T Nation

Yet Another 5/3/1 Question


#1

Hello all,

I've been lurking around the T-Nation forums for some time now, reading on the methods of others regarding everything training. I have a 5/3/1 question regarding its conditioning component, do i figured this would be the right place to put it.

Now, I know that I have to prioritize, and with this Rugby season coming up(Tighthead prop), its only logical that I focus on the conditioning aspect primarily. My question is if conditioning is the principal focus, could complexes be used as the assistance work. I was thinking of complexes in the style outlined in the Training lab article regarding complexes for fat loss: http://www.T-Nation.com/...ning-topics/454

I'm open to any and all suggestions. Just figured id bounce the idea around, see if its been done before


#2

Using a % based approach to the ‘Money’ lift and following it with complexes is a fine way to increase conditioning volume. Lifters have used routines like that at various times for many years. Of course you can serve only one master at a time, so top end strength may take a hit at some point. It is up to you to balance the load so you get the result you desire. This is not 5/3/1. 5/3/1 is a very specific program. Nothing wrong with what you propose, it may be perfect for your goals, but it will not be 5/3/1.


#3

Right on, it would definetly be a train to maintain in the strength component, i know it’ll take a hit in some aspects.

On a side note, it’s Practically 5/3/1 by definition. Stretch,lift,sprint. Foam roll/dynamic warm-up, lift in compound movements, using complexes with a strength-endurance component as assistance, and finishing with hill sprints,tire flips,ect.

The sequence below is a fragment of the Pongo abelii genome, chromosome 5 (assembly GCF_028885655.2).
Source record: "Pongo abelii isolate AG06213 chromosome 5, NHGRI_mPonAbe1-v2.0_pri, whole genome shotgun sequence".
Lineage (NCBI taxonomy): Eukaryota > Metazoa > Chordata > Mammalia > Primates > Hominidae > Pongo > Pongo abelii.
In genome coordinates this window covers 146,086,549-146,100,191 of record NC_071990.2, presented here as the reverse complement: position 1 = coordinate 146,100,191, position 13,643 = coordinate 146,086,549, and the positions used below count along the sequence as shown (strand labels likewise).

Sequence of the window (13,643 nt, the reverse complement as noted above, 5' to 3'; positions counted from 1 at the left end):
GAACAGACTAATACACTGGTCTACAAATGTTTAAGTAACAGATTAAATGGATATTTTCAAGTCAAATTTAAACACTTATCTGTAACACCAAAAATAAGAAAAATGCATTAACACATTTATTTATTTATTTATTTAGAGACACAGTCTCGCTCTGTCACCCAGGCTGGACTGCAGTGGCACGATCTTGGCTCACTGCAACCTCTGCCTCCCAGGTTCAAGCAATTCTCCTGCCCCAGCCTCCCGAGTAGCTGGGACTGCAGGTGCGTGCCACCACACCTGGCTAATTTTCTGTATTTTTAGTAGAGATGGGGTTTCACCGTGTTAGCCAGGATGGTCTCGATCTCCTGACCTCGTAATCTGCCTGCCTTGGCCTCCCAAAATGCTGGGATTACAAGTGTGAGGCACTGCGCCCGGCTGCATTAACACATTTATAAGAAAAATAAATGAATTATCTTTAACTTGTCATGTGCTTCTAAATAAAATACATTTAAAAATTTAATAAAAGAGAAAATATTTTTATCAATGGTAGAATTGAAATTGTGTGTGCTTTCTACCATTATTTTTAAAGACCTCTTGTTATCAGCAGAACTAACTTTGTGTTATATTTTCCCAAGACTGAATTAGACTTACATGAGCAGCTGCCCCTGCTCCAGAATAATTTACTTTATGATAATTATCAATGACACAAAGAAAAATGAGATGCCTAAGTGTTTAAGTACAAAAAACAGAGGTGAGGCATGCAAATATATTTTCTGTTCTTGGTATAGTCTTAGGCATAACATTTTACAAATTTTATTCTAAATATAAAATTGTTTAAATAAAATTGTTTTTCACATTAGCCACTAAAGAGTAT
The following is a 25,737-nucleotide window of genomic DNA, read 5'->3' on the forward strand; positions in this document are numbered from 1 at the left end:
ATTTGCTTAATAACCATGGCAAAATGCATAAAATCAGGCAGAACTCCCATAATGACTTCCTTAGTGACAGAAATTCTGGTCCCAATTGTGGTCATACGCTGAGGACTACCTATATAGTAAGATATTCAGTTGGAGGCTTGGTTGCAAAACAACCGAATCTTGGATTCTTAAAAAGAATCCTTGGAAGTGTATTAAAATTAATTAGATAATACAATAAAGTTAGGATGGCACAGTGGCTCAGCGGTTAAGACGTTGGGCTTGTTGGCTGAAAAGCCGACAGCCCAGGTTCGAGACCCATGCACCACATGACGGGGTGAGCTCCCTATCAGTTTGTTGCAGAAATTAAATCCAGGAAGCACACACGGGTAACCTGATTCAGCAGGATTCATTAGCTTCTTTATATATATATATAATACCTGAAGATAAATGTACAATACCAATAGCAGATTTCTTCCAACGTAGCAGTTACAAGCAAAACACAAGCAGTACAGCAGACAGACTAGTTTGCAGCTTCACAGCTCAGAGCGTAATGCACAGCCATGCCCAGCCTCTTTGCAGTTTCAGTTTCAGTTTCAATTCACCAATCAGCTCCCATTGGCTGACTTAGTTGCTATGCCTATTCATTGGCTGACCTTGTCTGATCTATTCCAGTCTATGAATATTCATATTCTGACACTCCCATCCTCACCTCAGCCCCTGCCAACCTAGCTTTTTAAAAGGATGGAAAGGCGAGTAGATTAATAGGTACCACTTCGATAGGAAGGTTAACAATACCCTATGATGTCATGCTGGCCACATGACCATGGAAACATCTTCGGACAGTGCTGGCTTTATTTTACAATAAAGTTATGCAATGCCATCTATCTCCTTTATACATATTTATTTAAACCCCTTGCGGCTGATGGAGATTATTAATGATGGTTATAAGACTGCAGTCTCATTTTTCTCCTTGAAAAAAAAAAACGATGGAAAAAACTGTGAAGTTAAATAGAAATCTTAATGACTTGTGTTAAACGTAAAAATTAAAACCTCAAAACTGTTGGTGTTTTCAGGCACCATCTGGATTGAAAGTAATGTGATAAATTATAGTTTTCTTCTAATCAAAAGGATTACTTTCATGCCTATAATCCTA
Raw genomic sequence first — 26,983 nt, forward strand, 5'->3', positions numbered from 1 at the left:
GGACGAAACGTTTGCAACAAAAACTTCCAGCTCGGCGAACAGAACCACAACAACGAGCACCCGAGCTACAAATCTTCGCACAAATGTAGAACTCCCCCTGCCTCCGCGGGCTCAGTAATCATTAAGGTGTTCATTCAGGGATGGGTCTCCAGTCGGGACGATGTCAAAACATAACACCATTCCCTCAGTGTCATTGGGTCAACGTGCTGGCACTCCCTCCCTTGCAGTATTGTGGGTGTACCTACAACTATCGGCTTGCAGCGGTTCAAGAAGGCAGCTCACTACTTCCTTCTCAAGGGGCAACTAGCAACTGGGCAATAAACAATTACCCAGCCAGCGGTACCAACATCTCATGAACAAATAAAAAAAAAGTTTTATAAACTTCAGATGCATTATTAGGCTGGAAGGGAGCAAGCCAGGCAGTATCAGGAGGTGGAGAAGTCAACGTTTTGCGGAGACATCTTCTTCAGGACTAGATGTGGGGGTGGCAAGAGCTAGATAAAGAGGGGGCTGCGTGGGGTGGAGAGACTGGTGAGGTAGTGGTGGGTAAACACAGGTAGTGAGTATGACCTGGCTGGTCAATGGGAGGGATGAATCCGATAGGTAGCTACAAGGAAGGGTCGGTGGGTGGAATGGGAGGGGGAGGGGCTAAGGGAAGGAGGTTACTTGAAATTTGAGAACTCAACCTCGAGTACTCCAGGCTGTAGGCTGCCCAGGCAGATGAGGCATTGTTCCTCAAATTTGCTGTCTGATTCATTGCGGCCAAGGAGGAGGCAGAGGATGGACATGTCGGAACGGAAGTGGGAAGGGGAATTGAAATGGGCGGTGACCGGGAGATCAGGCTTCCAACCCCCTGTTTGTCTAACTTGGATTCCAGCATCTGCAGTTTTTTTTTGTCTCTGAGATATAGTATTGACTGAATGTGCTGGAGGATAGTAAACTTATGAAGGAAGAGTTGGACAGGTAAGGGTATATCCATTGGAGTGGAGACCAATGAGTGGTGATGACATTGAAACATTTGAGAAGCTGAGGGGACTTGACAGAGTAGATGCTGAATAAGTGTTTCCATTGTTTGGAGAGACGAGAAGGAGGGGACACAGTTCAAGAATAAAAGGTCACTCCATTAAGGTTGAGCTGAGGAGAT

And how is 5/3/1 “a very specific program” exactly? I don’t mean to argue or step on toes, and i do thank you for your help, but i don’t really see it.


#4

Just looking for a different perspective


#5

You are talking about doing conditioning work in place of the weight training assistance work in 5/3/1. 5/3/1 is the main movement, assistance and conditioning.


#6

Conventional complexes as assistance exercises would not be Full agreement there. But these not being conventional complexes, like javorek complexes,ect. These complexes are closer to being circuits, heavy to light, 45-60 seconds between exercises.

Wendler himself in a recent article indicated that when conditioning is the main focus to train to maintain in the strength department and to skip rope between sets of assistance exercises, then move on to more straightforward conditioning exercises(ex:prowler,hill sprints,sled drags,ect.) Being that this is a form of interval training, would it not make sense to implement other forms of interval training for the assistance portion ie: barbell circuits.


#7

[quote]Iron_Acadian wrote:
Conventional complexes as assistance exercises would not be Full agreement there. But these not being conventional complexes, like javorek complexes,ect. These complexes are closer to being circuits, heavy to light, 45-60 seconds between exercises.
[/quote]